EATS LIKE A BEAR by Nathan Willis

My dad calls to congratulate us on the baby. He saw the pictures on social media. He says he’s going to cut down the trees in our yard to make us a table and chairs. He’s sure there will be enough wood. He has seen our house. He has surveyed the trees. 

The next day, he is in the backyard. There is an assortment of hand saws, chainsaws, and axes on the ground around him. This is only a fraction of his reserve. His car is in the driveway. It is full of blades and sharpeners and small engines. 

Erin gets the baby and we watch from the upstairs bathroom. I shake my head and say, What makes him think he can get away with this? Erin tells me to stop. She says this is fine. Neither of us asked for this. In the meantime, I should think about the example I’m setting for our son. 

Dad cut down one tree and left. He took his tools with him so I know he isn’t coming back. 

It wasn’t even one of the big trees.

 

The next day, the trunk and branches were in smaller pieces. The day after that, the pieces formed the shape of a bear. The day after that, the shape had fur. It got up on its hind legs and it came into the house using its own key. 

We didn’t do a thing to stop it and it didn’t even happen that fast. 

 

The bear went to the kitchen and took out the pots and pans. It made us dinner, and then breakfast, and then every meal after that.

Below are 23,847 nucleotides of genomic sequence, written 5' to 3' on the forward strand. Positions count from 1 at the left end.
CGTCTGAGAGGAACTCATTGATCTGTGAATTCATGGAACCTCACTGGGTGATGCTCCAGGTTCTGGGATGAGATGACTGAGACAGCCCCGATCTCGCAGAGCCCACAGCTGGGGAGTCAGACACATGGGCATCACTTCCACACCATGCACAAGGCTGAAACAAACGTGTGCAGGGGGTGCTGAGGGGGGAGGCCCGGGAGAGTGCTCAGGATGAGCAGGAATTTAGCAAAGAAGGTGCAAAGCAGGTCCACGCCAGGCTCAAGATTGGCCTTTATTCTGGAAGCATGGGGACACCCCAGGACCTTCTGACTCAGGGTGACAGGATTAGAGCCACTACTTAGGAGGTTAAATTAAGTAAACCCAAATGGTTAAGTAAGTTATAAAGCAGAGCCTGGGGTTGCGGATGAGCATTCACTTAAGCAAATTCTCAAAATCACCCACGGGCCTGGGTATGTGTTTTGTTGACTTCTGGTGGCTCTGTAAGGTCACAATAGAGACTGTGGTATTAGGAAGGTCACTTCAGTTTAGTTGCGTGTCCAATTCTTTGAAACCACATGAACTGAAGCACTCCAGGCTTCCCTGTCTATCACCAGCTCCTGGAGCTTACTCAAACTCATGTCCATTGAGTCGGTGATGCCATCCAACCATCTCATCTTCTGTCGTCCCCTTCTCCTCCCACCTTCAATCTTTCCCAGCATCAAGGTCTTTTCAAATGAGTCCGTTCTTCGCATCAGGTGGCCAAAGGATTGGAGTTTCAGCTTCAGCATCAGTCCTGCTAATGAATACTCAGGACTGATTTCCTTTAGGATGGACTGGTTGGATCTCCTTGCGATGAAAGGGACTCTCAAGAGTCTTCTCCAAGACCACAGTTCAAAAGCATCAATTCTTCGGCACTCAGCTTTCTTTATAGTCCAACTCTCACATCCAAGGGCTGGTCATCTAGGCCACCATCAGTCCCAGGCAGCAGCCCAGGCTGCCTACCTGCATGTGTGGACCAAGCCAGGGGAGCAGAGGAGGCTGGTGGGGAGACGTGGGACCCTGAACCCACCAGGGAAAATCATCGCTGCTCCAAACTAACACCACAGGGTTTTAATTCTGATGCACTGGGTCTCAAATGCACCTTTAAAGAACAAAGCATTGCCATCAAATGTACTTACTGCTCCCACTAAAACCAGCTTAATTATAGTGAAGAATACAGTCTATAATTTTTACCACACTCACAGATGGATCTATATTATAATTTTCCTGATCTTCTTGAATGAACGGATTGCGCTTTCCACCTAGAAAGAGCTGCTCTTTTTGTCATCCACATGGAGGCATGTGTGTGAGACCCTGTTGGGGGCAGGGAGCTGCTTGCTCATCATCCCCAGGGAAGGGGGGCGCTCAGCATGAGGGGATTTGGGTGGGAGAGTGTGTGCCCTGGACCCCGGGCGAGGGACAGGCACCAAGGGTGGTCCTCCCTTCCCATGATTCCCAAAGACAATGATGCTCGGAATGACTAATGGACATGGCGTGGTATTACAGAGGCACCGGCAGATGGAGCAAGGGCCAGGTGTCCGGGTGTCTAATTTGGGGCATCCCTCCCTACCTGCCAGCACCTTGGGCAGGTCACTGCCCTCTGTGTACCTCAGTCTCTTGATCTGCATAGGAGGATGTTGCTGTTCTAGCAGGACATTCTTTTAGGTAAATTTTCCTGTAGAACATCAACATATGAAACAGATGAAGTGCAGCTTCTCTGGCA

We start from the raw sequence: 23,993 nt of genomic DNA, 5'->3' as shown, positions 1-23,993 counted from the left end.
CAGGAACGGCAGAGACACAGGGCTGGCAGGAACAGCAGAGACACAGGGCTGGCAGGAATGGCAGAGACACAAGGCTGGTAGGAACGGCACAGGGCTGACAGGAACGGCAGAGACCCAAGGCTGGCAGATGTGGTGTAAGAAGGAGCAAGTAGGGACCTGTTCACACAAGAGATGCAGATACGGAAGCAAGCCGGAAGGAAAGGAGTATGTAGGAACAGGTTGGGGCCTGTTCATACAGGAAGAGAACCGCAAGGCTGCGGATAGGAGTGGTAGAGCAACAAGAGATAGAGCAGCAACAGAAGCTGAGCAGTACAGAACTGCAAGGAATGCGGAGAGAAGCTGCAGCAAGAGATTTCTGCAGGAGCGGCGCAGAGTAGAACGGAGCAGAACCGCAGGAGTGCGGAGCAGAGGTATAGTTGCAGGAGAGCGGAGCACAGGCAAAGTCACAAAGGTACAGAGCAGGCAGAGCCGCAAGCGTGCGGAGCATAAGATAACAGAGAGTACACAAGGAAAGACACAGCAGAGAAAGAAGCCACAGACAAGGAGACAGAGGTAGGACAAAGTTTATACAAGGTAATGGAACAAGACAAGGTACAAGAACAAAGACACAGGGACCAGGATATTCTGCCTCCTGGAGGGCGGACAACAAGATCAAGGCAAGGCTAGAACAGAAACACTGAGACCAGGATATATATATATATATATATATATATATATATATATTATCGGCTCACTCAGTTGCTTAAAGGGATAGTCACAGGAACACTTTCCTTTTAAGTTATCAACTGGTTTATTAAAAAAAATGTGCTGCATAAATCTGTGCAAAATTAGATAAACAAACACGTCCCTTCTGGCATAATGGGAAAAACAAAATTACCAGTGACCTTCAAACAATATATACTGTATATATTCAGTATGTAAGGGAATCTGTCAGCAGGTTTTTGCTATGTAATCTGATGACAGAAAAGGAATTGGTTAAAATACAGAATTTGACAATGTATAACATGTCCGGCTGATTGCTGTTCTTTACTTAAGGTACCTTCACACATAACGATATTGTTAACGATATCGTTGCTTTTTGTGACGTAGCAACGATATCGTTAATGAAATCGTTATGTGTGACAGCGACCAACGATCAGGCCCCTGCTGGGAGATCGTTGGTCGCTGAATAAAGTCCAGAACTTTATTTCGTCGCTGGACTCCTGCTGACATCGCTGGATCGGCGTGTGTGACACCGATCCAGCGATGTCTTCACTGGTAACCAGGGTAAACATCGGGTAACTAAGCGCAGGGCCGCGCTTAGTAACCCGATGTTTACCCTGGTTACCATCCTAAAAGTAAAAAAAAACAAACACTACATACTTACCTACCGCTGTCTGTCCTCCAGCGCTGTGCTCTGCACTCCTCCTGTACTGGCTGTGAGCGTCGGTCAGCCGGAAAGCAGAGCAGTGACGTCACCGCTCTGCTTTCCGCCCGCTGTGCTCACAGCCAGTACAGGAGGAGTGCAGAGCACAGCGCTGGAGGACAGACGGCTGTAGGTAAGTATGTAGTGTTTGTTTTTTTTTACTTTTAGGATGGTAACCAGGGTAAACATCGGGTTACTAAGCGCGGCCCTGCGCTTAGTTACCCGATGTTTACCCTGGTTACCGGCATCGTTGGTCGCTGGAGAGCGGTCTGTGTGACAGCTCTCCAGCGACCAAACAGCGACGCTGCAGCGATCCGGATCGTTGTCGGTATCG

The bear is friendly with the neighbors. The bear looks up the school the baby will one day attend and leaves messages for the administrator, asking how soon is too soon to start the admissions process. 

 I ask the bear to bite a door frame. To swipe at the drywall. To throw a plate against the wall. I examine the damage and ask the bear if it is a mother bear. 

That night, there is no dinner. The bear is gone, along with all of our cookware and groceries.

I cut down the rest of our trees. I tell Erin it’s for a table, but she knows what I’m doing. I chuck all of the pieces into a pile. When I’m done it’s taller than the house. I think that this will be enough, that this pile could be my mother, that this could soon be our new mother bear.

But in the morning, there is no bear. The woodpile is just a woodpile. 

We get in the car and drive to my dad’s. He doesn’t know that I know where he lives. He lives in an apartment building by the airport. There are no trees there. 

We watch his windows to see if there is a bear. To see his furniture. To see how he lives. We watch until we are so hungry that we can’t stand it anymore. 

We go through a drive-thru and eat in the parking lot. We offer the baby pieces of burgers and fries. We dip everything in sauce. It’s a joke, but he takes it, so we give him some more. Then we give him all of it. This is his first solid food.


Nathan Willis is a writer from Ohio. His stories have appeared or are forthcoming in Split Lip, Passages North, Necessary Fiction, Cotton Xenomorph, and Lost Balloon, among others. He can be found online at nathan-willis.com and on Twitter @Nathan1280.

Art by Bob Schofield @anothertower

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